OK, the Room-For-Improvement group! Leading this team we have Rhys Ifans, our James Hook. He does a very good job, and is almost in the Good Job section, but there are a few areas that seem forced and I just don’t buy what he’s selling in a few key scenes. Hook switches sides a lot, but he doesn’t give us any subtle hints as to why he is with this group or that group, and it’s not so much an error with the writing, he just doesn’t put a lot of depth into Hook’s character.
Next up is the lead- Charlie Rowe as Peter. He is perfect as that kind of impish boy who likes adventure and to stir up trouble and is just a free spirit, but any scene particularly emotional (either in the direction of sad or angry) just doesn’t hit. Think Daniel Radcliffe in early “Harry Potter” films- how he would kind of grit his teeth and breathe hard to show anger. There is definitely promise here, but he just doesn’t have the power behind the performance yet. And I’m emphasizing YET, I think he’s done wonderfully in past performances like “Golden Compass” and I’m sure he will continue to improve.
I’m putting this here because it’s weird- Tinker Bell. Now, the voice work by Kiera Knightley is wonderful, I think she is one of the best Tinker Bells yet, but the acting part by Charlotte Atkinson isn’t working for me (yes, Tink’s body and voice are two different people). Tink looks angry half the time, and Part 1 with her just isn’t that good. Part 2 is perfect, she is doing fine, but Part 1 is rough, like she hadn’t quite found her stride with the character yet.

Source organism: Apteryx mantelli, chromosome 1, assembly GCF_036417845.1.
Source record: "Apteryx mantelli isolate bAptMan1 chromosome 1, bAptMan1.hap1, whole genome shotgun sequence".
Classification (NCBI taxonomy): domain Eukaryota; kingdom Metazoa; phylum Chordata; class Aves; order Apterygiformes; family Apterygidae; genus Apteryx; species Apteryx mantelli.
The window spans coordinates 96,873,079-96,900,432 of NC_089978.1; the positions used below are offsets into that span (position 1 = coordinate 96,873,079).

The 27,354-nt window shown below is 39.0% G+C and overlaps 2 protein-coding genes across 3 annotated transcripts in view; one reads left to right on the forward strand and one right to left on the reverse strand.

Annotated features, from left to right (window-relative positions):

Finally, I have to call out a single actress for the Please Go Back To Class actors- Q’orianka Kilcher, who’s character name is Aaya, but at one point they mention that means “Tiger Lily”, so she’s her. I know the actress gave a great performance in “Pocahontas”, I’ve heard lots of good things about her, but in this her performance just doesn’t fit. It feels like she is trying to play a character different from the one who was written, and it comes out as very disjointed and almost bi-polar in the personality department.
Also, I don’t know if it’s her real accent or not (she is half Quenchua-Huachipaeri) , but the Indian accent she does sounds forced at times, and over-emphasized like a really cartoon version of an accent. It also comes and goes how well her character can speak English, which also makes it hard to get a read on if the accent is faked or legit. Regardless of the accent, it’s a sub-par performance from her, and below her regular standards, so I hope after a bit of practice she can come back and deliver more consistent characters.
Age Recommendation: 7+
There’s violence, but no more than in the original Peter Pan. Well,the Disney one, I don’t know if there was another earlier one that can be considered original. There is some implied sex between Hook and Captain Bonny, but nothing more than kissing is shown. Nudity is in one scene, but the person is covered in clouds and light and all that, so you don’t have to worry there. It’s a very kid-friendly show. If you’ve seen “The Thief Lord”, it’s pretty much the same.
As always, this is courtesy of IMDB.
This was the final TV role of Bob Hoskins (eternally Smee) before he retired from acting.
… that’s kind of all I found worth mentioning… Most of everything else I’ve already mentioned or it’s one of those “This actor was almost cast for this role but it went to someone else”, which isn’t really trivia, it’s just showbiz.
One Last Thing
Despite my review being rather harsh on the mini-series and some of the actors, it is definitely worth a watch. Younger kids will like it more, and I just about guarantee that. Older audiences may be skeptical, but Tywin Lannister is in this and so that’s pretty much why you should watch it right there.
He’s awesome. He always plays what looks like the same kind of character, with the same voice and such, but without perceivable effort or explanation he is sometimes a nice old man you find yourself smiling at and sometimes you feel like he’s imagining what it would be like to dip you in acid and squish your eyeballs with his teeth (hello Tywin).